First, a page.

In this study, we investigate a possible role for OX40-OX40L signaling in the costimulation of human antiviral memory CD8 T cell responses, using an adenoviral system to deliver OX40L to donor monocytes. Moreover, we investigate the potential benefit of dual costimulation offered by OX40L in combination with either B7.1 or 4-1BBL for augmenting anti-influenza and anti-HIV-1 responses. We demonstrate that OX40L on human monocytes acts as an adjuvant, enhancing the expansion and effector function of Ag-specific CD8 T cells. In addition, dual costimulation by OX40L in combination with B7.1 or 4-1BBL leads to improved expansion and effector function of CTL over costimulation with individual costimulatory molecules. Experiments with isolated CD8 T cells indicate that these effects of OX40 are dependent on the presence of CD4 T cells.
Materials and Methods
Tetramers, Abs, and peptides
MHC I class I-peptide tetramers were produced, as previously described (19, 28). The following peptides were used: influenza HLA-A2-restricted GILGFVFTL (M1, 58-66) and EBV HLA-A2-restricted GLCTLVAML (BMLF1 280-288) were from the Alberta Peptide Institute; HIV HLA-A2-restricted SLYNTVATL (gag, 77-85), HIV HLA-B7-restricted IPTR IRQGL (env 843-851), and HIV HLA-B8-restricted FLKEKGGL (nef 90-97) were purchased from the Sheldon Biotechnology Center.
Anti-human CD8 and CD4 were purchased from eBioscience. Anti-human perforin, IFN-γ, TNF-α, IL-2, B7.1, 4-1BBL, and OX40 were obtained from BD Pharmingen. Anti-human OX40L was obtained from R&D Biotechnologies. Anti-human Bcl-xL was purchased from Southern Biotechnology Associates.
Replication-defective adenovirus 5 expressing 4-1BBL (4-1BBL-adv) or B7.1 (B7.1-adv) or no transgene as a control (control-adv) were generated using the two-plasmid rescue method, as described previously (19). The OX40L-adv (this study) was generated by the same method. Transgene expression was confirmed by FACS analysis using adenovirus-infected 293 cells and human monocytes. Large scale virus purification was done using virus-infected 293N3S cells. Following cell lysis, viruses were purified by cesium chloride gradient ultracentrifugation. Virus titers were measured by plaque assay.
All healthy donors gave informed consent, as approved by the University of Toronto human subjects review board. A total of 100 ml of blood was obtained from healthy volunteers by venal puncture. PBMC were isolated by Ficoll-PaquePlus gradient centrifugation and frozen in 10% DMSO in 50/50 FCS/medium mixture at −150°C. Donors were screened for HLA-A2 by FACS analysis. For all donor samples used in this study, an influenza- and/or EBV tetramer-positive population was detectable in unstimulated PBMC ranging from 0.05 to 0.3% of CD8+ T cells.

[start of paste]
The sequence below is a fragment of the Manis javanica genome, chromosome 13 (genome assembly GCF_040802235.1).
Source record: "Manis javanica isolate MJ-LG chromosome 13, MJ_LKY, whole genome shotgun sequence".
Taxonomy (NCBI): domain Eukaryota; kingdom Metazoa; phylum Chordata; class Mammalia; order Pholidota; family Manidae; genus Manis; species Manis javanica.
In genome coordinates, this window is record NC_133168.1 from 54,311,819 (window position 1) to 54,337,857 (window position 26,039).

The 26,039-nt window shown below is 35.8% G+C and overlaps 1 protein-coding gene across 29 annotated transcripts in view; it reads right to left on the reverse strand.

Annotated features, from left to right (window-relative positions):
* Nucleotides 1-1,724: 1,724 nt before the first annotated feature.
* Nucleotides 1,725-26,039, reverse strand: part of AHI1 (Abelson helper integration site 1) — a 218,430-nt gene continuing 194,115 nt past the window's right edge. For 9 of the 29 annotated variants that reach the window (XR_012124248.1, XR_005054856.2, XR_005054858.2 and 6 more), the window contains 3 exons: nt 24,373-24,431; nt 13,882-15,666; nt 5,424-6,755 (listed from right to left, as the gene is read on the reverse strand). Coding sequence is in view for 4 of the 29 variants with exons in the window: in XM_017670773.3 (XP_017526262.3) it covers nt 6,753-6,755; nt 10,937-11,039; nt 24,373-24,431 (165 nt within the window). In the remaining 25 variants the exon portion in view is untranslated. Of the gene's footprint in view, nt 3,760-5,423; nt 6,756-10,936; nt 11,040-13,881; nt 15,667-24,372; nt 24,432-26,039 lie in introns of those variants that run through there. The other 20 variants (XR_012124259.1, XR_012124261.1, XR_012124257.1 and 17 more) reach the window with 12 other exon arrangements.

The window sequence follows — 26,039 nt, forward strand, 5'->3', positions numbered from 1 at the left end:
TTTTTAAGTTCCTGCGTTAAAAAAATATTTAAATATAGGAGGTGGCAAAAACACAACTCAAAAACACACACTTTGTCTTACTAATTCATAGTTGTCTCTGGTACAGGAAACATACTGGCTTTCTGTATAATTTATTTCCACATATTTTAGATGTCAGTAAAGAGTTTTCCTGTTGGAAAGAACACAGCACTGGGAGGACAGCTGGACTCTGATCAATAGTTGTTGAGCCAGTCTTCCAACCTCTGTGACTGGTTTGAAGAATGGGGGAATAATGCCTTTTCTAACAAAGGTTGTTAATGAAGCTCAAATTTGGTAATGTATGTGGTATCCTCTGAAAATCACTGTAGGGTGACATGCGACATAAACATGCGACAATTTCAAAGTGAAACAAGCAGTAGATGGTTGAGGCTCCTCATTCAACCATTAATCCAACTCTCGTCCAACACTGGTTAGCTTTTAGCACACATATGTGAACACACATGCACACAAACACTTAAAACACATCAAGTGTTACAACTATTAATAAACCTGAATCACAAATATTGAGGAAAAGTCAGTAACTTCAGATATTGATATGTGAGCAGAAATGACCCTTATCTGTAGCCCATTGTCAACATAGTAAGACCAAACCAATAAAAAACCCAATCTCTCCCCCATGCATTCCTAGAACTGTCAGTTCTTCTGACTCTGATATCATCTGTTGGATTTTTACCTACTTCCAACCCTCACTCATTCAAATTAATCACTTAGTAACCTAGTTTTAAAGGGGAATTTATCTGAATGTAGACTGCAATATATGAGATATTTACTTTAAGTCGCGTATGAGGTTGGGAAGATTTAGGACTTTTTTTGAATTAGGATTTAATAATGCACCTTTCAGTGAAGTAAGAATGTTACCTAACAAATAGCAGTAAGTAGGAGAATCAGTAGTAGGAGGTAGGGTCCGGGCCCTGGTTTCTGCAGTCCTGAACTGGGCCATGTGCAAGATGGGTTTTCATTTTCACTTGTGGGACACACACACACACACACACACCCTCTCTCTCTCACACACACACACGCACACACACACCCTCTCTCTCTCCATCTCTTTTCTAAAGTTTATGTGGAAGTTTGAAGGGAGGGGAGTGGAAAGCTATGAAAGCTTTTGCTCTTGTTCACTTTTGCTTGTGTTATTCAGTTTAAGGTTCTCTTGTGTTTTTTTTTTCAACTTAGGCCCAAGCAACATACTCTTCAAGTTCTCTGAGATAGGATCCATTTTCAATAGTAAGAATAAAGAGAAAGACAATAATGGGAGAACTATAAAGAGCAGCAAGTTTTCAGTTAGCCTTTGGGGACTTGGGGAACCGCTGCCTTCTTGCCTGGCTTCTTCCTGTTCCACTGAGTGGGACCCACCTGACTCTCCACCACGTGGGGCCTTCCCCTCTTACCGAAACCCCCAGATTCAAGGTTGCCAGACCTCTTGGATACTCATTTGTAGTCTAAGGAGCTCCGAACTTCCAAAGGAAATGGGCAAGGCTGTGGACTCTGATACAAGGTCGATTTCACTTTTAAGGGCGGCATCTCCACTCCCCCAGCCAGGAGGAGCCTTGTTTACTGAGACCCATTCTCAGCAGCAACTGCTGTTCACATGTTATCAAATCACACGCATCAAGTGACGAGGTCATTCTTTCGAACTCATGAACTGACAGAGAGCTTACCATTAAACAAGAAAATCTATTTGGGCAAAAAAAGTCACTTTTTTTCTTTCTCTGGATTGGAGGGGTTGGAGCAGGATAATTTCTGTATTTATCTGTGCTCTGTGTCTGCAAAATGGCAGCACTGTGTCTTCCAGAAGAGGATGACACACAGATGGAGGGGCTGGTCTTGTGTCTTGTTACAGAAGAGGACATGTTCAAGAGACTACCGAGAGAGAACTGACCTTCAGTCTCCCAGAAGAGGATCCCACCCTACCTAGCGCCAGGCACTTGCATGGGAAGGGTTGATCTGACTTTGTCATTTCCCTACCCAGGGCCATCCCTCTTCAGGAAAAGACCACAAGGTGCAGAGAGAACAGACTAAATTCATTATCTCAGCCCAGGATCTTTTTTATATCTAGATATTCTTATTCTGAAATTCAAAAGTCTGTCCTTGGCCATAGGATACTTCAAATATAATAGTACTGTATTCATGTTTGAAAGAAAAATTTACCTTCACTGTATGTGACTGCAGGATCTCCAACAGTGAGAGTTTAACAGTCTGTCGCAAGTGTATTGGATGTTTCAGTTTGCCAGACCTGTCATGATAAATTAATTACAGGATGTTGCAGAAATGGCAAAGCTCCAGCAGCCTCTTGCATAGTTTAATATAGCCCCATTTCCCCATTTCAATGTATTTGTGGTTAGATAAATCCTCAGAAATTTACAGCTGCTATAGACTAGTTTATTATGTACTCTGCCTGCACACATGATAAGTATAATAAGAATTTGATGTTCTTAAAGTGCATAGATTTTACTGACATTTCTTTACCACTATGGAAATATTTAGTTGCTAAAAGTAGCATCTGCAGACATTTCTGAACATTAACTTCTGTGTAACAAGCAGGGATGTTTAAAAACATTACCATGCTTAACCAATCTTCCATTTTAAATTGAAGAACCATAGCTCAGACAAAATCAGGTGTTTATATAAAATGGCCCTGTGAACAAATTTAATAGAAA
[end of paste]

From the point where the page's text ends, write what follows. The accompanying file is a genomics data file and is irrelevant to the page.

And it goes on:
HIV-infected subjects gave informed consent, as approved by the University of Toronto, the University of Montreal, and the McGill University Health Care Centre ethics committees. Leukaphoresis samples were obtained from HIV-infected patients, and PBMC were isolated and frozen, as above. Patients were HLA typed using the amplification-resistant mutation system (ARMS-PCR; Pel-Freez Clinical Systems), and reactivity to HIV peptide was established by using IFN-γ ELISPOT.
Freshly thawed PBMC were suspended at 8 × 106 cells/ml medium and plated at 0.5 ml/well of a 48-well plate, or 0.1 ml/well of a 96-well plate. PBMC were incubated for 1 h at 37°C to allow monocytes to adhere to the plastic, and nonadherent cells were removed and kept overnight at 37°C. OX40L-adv, 4-1BBL-adv, B7.1-adv, or control-adv were added to the purified monocytes at a multiplicity of infection (MOI)4 of 50, followed by centrifugation at 37°C at 3000 rpm for 1 h. Peptides were added to the monocytes postcentrifugation. Optimum peptide concentrations were determined for each HIV+ subject in trial experiments to ensure low background due to peptide alone. In healthy donors, influenza peptide was used at a concentration of 0.5 μM, unless otherwise indicated. Following an overnight incubation, the APC were washed twice to remove excess adenovirus and peptide. T cells were purified from the nonadherent cell fraction using the pan T cell-negative selection kit from Miltenyi Biotec (MACS). T cell purity was routinely better than 99.5% by flow cytometry. Purified T cells were added to the APC at a concentration of 1 × 106 cells/well of a 48-well plate, and 2 × 105 cells/well of a 96-well plate. T cells and APC were cocultured for 7–8 days in the absence of any exogenous cytokines. We also monitored the cultures from HIV+ donors by p24 ELISA (AIDS reagent and reference program) at the end of the stimulation period; however, no virus was detected.